Lower August Tax Collections Suggest US Near Recession, Fed To Delay Again

Real time withholding tax collections slumped badly in August after skyrocketing in July. The growth rate is now back to the lowest levels of the past year. As of September 1, the annual rate of change was +1% in actual, nominal terms versus the corresponding period a year ago.  That would be a negative number in real terms, although we cannot be sure how much because of the uncertainty of the wage inflation adjustment. The current rate is down from a nosebleed territory +11% a month before and from +2.9% three months ago.

The August slowing appears to be within the normal short term cycle of tax collections which typically runs 3-4 months. That cycle should bottom this month. A break below current levels would signal a probable recession.

Excise taxes declined 1.5% year over year in August. The -1.5% year to year decline compares with -4.5% in July. This continues a string of declines (or narrow gains) which have suggested that the economy entered recession this year.  Excise taxes are based on unit volume, not prices. Therefore they may be an accurate gauge of economic activity independent of any need to adjust for inflation.

The latest weekly data from the EIA on gasoline consumption, as of August 26 shows a 0.8% year to year gain in gas sales, which supports the conclusion that August was not a strong month for the US economy.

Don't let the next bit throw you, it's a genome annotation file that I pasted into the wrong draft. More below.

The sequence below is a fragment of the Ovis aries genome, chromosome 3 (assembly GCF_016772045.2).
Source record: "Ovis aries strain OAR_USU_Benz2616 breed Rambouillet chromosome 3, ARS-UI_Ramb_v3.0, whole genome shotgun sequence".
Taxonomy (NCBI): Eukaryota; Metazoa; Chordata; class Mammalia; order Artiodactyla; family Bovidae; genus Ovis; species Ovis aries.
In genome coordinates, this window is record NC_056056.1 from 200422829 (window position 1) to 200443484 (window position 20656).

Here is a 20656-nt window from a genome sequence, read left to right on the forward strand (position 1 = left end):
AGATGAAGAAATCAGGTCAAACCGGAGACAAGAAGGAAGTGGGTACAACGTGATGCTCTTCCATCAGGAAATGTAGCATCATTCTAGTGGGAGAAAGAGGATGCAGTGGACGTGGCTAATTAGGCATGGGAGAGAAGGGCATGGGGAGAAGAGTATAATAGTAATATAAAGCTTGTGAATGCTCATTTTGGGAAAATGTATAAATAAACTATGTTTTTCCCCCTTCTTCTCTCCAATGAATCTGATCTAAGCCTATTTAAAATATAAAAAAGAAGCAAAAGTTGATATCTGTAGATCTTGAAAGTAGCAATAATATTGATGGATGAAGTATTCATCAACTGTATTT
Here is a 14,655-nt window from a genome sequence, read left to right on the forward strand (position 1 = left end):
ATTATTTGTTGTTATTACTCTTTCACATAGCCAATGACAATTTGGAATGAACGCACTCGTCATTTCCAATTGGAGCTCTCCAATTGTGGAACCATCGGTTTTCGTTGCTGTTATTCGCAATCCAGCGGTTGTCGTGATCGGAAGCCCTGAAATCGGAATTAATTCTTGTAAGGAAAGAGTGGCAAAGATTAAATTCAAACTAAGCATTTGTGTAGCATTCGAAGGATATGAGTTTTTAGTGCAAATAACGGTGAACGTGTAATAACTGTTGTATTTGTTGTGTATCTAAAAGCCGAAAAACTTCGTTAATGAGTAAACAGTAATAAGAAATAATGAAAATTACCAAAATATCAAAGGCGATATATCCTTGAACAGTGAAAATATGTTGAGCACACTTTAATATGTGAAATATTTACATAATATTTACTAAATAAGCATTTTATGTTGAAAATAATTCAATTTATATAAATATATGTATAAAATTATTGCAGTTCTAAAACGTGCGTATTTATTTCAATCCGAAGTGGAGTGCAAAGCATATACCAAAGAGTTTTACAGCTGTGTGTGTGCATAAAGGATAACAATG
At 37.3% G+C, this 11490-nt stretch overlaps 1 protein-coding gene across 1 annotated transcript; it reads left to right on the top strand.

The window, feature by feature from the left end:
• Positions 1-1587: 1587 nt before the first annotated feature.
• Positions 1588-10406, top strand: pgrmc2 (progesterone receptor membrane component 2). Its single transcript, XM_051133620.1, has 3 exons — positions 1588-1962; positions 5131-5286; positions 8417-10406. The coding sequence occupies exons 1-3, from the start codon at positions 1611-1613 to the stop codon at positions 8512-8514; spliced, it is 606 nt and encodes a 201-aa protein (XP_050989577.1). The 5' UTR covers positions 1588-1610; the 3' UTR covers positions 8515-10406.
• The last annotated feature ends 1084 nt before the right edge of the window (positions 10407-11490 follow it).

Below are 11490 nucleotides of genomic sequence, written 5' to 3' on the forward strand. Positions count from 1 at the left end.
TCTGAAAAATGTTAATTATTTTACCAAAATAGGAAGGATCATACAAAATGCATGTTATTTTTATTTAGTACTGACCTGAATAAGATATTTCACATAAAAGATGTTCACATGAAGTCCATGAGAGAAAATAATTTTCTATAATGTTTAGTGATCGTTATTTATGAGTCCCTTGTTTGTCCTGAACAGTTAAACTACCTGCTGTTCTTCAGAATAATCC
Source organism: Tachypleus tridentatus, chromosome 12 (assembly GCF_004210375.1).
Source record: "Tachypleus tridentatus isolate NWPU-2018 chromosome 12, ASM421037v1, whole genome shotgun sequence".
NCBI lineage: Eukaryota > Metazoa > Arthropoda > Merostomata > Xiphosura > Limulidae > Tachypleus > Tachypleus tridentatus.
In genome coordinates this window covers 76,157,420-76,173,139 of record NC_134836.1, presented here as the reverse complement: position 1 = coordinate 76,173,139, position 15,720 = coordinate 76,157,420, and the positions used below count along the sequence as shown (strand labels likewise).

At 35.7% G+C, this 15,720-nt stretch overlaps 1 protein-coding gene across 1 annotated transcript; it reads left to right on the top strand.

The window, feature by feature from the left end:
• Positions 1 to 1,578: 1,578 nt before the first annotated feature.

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Lee Adler

I’ve been publishing The Wall Street Examiner and its predecessor since October 2000. I also publish LiquidityTrader.com, and was lead analyst for Sure Money Investor, of blessed memory. I developed David Stockman's Contra Corner for Mr. Stockman. I’ve had a wide variety of finance related jobs since 1972, including a stint on Wall Street in both sales, analytical, and trading capacities. Prior to starting the Wall Street Examiner I was a commercial real estate appraiser in Florida for 15 years. I was considered an expert in the analysis of failed properties that ended up in the hands of bank REO divisions, the FDIC, and the RTC. Remember those guys? I also worked in the residential mortgage and real estate businesses in parts of the 1970s and 80s. I have been charting stocks and markets and doing analytical work since I was a teenager. I'm not some Ivory Tower academic, Wall Street guy. My perspective comes from having my boots on the ground and in the trenches, as a real estate broker, mortgage broker, trader, account rep, and analyst. I've watched most of the games these Wall Street wiseguys play from right up close. I know the drill from my 55 years of paying attention. And I'm happy to share that experience with you, right here. 

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